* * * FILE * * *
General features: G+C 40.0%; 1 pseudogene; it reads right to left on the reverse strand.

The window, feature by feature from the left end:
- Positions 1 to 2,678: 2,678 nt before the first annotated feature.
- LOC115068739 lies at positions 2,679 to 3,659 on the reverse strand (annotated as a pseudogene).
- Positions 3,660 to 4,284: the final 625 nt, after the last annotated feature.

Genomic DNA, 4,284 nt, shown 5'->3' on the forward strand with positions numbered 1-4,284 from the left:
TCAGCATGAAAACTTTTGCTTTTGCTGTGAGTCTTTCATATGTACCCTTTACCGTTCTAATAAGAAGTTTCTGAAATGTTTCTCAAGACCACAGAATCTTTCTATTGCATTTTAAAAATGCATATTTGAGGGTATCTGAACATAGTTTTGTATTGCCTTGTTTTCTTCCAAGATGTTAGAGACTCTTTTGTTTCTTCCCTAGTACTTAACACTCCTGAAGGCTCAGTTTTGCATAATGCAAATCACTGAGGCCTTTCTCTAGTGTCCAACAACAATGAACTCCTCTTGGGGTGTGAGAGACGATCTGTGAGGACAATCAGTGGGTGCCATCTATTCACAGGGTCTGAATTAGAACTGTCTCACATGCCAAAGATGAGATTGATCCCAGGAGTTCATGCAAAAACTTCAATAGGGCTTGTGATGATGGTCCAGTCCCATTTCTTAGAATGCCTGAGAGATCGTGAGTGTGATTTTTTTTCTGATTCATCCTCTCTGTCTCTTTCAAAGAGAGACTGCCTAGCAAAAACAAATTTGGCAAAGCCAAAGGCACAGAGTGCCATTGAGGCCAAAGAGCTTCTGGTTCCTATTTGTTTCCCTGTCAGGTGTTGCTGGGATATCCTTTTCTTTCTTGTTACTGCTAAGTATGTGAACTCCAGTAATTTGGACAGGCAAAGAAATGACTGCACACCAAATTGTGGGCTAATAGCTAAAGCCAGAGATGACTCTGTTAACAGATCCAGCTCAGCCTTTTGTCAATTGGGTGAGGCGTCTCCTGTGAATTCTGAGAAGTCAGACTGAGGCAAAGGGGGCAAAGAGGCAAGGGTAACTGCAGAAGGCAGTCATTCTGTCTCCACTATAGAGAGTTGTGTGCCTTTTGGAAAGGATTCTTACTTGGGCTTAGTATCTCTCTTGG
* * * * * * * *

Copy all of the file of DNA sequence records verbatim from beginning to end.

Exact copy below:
General features: G+C 40.0%; 1 pseudogene; it reads right to left on the reverse strand.

The window, feature by feature from the left end:
- Positions 1 to 2,678: 2,678 nt before the first annotated feature.
- LOC115068739 lies at positions 2,679 to 3,659 on the reverse strand (annotated as a pseudogene).
- Positions 3,660 to 4,284: the final 625 nt, after the last annotated feature.

Genomic DNA, 4,284 nt, shown 5'->3' on the forward strand with positions numbered 1-4,284 from the left:
TCAGCATGAAAACTTTTGCTTTTGCTGTGAGTCTTTCATATGTACCCTTTACCGTTCTAATAAGAAGTTTCTGAAATGTTTCTCAAGACCACAGAATCTTTCTATTGCATTTTAAAAATGCATATTTGAGGGTATCTGAACATAGTTTTGTATTGCCTTGTTTTCTTCCAAGATGTTAGAGACTCTTTTGTTTCTTCCCTAGTACTTAACACTCCTGAAGGCTCAGTTTTGCATAATGCAAATCACTGAGGCCTTTCTCTAGTGTCCAACAACAATGAACTCCTCTTGGGGTGTGAGAGACGATCTGTGAGGACAATCAGTGGGTGCCATCTATTCACAGGGTCTGAATTAGAACTGTCTCACATGCCAAAGATGAGATTGATCCCAGGAGTTCATGCAAAAACTTCAATAGGGCTTGTGATGATGGTCCAGTCCCATTTCTTAGAATGCCTGAGAGATCGTGAGTGTGATTTTTTTTCTGATTCATCCTCTCTGTCTCTTTCAAAGAGAGACTGCCTAGCAAAAACAAATTTGGCAAAGCCAAAGGCACAGAGTGCCATTGAGGCCAAAGAGCTTCTGGTTCCTATTTGTTTCCCTGTCAGGTGTTGCTGGGATATCCTTTTCTTTCTTGTTACTGCTAAGTATGTGAACTCCAGTAATTTGGACAGGCAAAGAAATGACTGCACACCAAATTGTGGGCTAATAGCTAAAGCCAGAGATGACTCTGTTAACAGATCCAGCTCAGCCTTTTGTCAATTGGGTGAGGCGTCTCCTGTGAATTCTGAGAAGTCAGACTGAGGCAAAGGGGGCAAAGAGGCAAGGGTAACTGCAGAAGGCAGTCATTCTGTCTCCACTATAGAGAGTTGTGTGCCTTTTGGAAAGGATTCTTACTTGGGCTTAGTATCTCTCTTGG